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What is wrong with this recipe?

Phoenix, AZ

I wanted some healthy muffins and this recipe seemed to fit the bill. I used everything as called for except for the sugar. I used brown sugar Splenda. The muffins rose nicely and browned in about 18 minutes. They were still doughy (raw) inside. I put 'em back in the oven - twice - and they finally got 'done' but they ended up smaller. The taste is great and I'd like to make muffins like these again but without all the trouble of trying to get them done.

Do you think the problem might be that the 2 cups of grated carrot and zucchini are just too wet and heavy to rise properly? Got any ideas I can try? Or another tried and successful recipe?

Phoenix, AZ

No ideas?

Moss Point, MS(Zone 8b)

I've never been big on muffins but I've done a bunch of cakes in a bundt or 10" tube pan which is exactly what was called for. Anytime it's a recipe with lots of dense wet ingredients like this muffin recipe, it takes far, far longer to bake than what the recipe states. I always blamed my oven for it but never tested it since it seemed to work fine for everything else.

These kinds of recipes don't rise as much and come out heavy and moist. This says to fill the cups to the top so that indicates not much rise is expected. It also says the temp should be 400 but I think it would be 350 in comparable recipes of this type. It also does not say if small or large muffin tins are used which certainly impacts the time. The ratio of wet to dry ingredients may be a bit off normal.

This sounds like it would be good so I'd go to a site like and look at similar recipes to get a better idea of what temp, cup size, ratio and baking time should be. That site also has lots of reviews that might offer additional ideas.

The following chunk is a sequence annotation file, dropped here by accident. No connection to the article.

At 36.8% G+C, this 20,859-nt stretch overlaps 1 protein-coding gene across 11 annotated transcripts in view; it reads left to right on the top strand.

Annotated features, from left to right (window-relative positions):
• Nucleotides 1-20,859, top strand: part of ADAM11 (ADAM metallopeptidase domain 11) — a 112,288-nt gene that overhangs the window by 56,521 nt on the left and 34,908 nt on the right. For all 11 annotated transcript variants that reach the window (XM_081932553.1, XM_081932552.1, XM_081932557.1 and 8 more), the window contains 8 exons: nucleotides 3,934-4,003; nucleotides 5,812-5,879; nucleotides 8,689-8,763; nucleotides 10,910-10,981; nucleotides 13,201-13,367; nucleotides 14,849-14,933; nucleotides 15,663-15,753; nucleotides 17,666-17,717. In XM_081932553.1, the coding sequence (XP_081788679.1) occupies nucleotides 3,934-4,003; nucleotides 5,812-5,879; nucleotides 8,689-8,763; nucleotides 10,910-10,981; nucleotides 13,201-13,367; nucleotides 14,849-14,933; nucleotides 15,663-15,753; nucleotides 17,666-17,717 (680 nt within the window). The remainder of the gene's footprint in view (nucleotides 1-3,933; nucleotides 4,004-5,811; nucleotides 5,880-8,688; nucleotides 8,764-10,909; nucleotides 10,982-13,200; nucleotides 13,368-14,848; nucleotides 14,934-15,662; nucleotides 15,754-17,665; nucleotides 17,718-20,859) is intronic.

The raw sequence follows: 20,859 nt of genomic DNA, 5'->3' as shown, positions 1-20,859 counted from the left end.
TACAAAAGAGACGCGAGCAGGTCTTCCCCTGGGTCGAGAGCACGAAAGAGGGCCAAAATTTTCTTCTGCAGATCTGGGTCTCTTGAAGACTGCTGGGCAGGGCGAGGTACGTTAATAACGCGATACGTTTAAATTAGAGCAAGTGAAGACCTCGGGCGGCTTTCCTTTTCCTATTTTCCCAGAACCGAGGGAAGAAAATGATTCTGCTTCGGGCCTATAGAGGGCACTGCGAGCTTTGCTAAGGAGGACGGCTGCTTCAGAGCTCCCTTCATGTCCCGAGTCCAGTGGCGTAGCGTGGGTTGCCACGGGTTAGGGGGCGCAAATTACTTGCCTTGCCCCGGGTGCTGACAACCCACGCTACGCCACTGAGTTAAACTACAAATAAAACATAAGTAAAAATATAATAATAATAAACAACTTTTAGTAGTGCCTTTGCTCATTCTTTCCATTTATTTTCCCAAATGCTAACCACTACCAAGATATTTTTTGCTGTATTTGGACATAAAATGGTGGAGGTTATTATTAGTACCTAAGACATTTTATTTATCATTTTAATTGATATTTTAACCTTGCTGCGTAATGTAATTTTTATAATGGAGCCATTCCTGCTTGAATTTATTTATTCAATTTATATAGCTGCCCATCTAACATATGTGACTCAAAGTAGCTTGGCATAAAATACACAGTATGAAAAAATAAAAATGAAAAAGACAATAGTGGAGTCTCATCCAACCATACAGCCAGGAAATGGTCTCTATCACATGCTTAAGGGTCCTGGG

Phoenix, AZ

Thanks a bunch. Maybe I'll try one more batch and lower the temp to 350 and extend the cooking time. And I'll check out similar recipes. Good idea.

The taste is great and I'd recommend the recipe if only they'd cook clear through. I'm familiar with dense breads like banana bread and zucchini bread, but dense is different from uncooked dough. :(

Southern NJ, United States(Zone 7a)

There's a fruit cobbler from Recipezaar that I've tried a couple of times - the batter is put in the bottom of the pan and is supposed to rise to the top and become golden brown, indicating its doneness. Doesn't happen for me. Rather than batter it's more like dry crumbles, although others who have used the recipe successfully have said that theirs was crumbles, too. I tried it twice and both times I ended up with a solid mass of dough on the bottom of the pan, or just slightly infiltrating the fruit. Oh well! Sometimes recipes are like that. Could be your oven, the humidity, the age of your flour, or the phase of the moon.

If you get it to work, let us know how! It sounds good. So did that cobbler!

High Desert, CA(Zone 8a)

i would suspect the zucchini to be the culprit. personally, when i use zucchini in baking recipe i do the following:

shred or grate zucchini. sprinkle salt. set aside for 10 mins. rinse thoroughly twice. place zucchini in a kitchen towel or cheese cloth. squeeze out all the liquid. break and loosen the zucchini clamp. sprinkle some of the flour in the recipe on the zucchini and carrots**. make the batter as specified in the recipe. loosely fold in both zucchini and carrots in the batter.